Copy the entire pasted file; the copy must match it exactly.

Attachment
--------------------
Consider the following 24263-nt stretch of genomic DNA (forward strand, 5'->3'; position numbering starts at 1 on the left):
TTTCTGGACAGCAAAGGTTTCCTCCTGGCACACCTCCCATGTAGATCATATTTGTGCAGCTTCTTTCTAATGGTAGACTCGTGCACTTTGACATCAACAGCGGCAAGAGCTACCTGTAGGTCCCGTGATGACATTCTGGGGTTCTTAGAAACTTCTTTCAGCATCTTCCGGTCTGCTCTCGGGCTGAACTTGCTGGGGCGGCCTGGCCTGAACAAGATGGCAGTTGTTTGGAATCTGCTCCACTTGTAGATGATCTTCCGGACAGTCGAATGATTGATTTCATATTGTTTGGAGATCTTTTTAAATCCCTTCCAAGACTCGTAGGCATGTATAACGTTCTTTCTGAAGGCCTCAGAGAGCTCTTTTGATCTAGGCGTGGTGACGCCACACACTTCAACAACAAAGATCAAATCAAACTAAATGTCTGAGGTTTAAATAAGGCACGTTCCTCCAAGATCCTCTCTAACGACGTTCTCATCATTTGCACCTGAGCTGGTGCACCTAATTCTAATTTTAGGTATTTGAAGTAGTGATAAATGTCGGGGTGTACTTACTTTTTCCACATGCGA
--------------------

Consider the following 24263-nt stretch of genomic DNA (forward strand, 5'->3'; position numbering starts at 1 on the left):
TTTCTGGACAGCAAAGGTTTCCTCCTGGCACACCTCCCATGTAGATCATATTTGTGCAGCTTCTTTCTAATGGTAGACTCGTGCACTTTGACATCAACAGCGGCAAGAGCTACCTGTAGGTCCCGTGATGACATTCTGGGGTTCTTAGAAACTTCTTTCAGCATCTTCCGGTCTGCTCTCGGGCTGAACTTGCTGGGGCGGCCTGGCCTGAACAAGATGGCAGTTGTTTGGAATCTGCTCCACTTGTAGATGATCTTCCGGACAGTCGAATGATTGATTTCATATTGTTTGGAGATCTTTTTAAATCCCTTCCAAGACTCGTAGGCATGTATAACGTTCTTTCTGAAGGCCTCAGAGAGCTCTTTTGATCTAGGCGTGGTGACGCCACACACTTCAACAACAAAGATCAAATCAAACTAAATGTCTGAGGTTTAAATAAGGCACGTTCCTCCAAGATCCTCTCTAACGACGTTCTCATCATTTGCACCTGAGCTGGTGCACCTAATTCTAATTTTAGGTATTTGAAGTAGTGATAAATGTCGGGGTGTACTTACTTTTTCCACATGCGA